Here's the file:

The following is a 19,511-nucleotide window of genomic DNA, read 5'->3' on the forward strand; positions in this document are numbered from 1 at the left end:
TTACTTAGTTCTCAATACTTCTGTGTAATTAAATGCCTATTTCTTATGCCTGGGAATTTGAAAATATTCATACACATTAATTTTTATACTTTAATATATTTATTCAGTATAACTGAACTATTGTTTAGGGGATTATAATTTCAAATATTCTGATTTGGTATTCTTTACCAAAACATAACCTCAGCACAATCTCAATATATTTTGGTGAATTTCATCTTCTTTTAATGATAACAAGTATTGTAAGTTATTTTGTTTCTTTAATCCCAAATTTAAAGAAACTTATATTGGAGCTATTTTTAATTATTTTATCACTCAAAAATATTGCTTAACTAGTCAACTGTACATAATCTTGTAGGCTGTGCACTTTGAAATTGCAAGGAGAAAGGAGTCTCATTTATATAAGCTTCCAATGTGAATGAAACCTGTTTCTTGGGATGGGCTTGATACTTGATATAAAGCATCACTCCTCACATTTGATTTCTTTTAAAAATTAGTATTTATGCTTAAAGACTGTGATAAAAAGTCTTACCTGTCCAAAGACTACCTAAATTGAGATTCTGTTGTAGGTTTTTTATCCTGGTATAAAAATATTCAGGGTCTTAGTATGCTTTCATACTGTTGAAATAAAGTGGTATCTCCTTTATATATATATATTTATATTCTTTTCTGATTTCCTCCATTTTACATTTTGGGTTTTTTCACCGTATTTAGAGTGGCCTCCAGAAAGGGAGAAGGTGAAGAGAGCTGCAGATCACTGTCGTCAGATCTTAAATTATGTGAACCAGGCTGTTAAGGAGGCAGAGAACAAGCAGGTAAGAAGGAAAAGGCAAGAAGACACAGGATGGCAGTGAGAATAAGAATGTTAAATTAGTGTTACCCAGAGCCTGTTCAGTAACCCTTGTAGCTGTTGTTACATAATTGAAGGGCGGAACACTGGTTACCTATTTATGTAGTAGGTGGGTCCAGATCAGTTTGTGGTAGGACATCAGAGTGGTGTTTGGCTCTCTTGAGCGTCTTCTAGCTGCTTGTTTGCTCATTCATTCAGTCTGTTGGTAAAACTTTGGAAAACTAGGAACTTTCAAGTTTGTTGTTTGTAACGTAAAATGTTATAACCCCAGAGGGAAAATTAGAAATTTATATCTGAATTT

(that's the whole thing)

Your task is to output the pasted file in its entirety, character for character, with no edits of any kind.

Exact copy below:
The following is a 19,511-nucleotide window of genomic DNA, read 5'->3' on the forward strand; positions in this document are numbered from 1 at the left end:
TTACTTAGTTCTCAATACTTCTGTGTAATTAAATGCCTATTTCTTATGCCTGGGAATTTGAAAATATTCATACACATTAATTTTTATACTTTAATATATTTATTCAGTATAACTGAACTATTGTTTAGGGGATTATAATTTCAAATATTCTGATTTGGTATTCTTTACCAAAACATAACCTCAGCACAATCTCAATATATTTTGGTGAATTTCATCTTCTTTTAATGATAACAAGTATTGTAAGTTATTTTGTTTCTTTAATCCCAAATTTAAAGAAACTTATATTGGAGCTATTTTTAATTATTTTATCACTCAAAAATATTGCTTAACTAGTCAACTGTACATAATCTTGTAGGCTGTGCACTTTGAAATTGCAAGGAGAAAGGAGTCTCATTTATATAAGCTTCCAATGTGAATGAAACCTGTTTCTTGGGATGGGCTTGATACTTGATATAAAGCATCACTCCTCACATTTGATTTCTTTTAAAAATTAGTATTTATGCTTAAAGACTGTGATAAAAAGTCTTACCTGTCCAAAGACTACCTAAATTGAGATTCTGTTGTAGGTTTTTTATCCTGGTATAAAAATATTCAGGGTCTTAGTATGCTTTCATACTGTTGAAATAAAGTGGTATCTCCTTTATATATATATATTTATATTCTTTTCTGATTTCCTCCATTTTACATTTTGGGTTTTTTCACCGTATTTAGAGTGGCCTCCAGAAAGGGAGAAGGTGAAGAGAGCTGCAGATCACTGTCGTCAGATCTTAAATTATGTGAACCAGGCTGTTAAGGAGGCAGAGAACAAGCAGGTAAGAAGGAAAAGGCAAGAAGACACAGGATGGCAGTGAGAATAAGAATGTTAAATTAGTGTTACCCAGAGCCTGTTCAGTAACCCTTGTAGCTGTTGTTACATAATTGAAGGGCGGAACACTGGTTACCTATTTATGTAGTAGGTGGGTCCAGATCAGTTTGTGGTAGGACATCAGAGTGGTGTTTGGCTCTCTTGAGCGTCTTCTAGCTGCTTGTTTGCTCATTCATTCAGTCTGTTGGTAAAACTTTGGAAAACTAGGAACTTTCAAGTTTGTTGTTTGTAACGTAAAATGTTATAACCCCAGAGGGAAAATTAGAAATTTATATCTGAATTT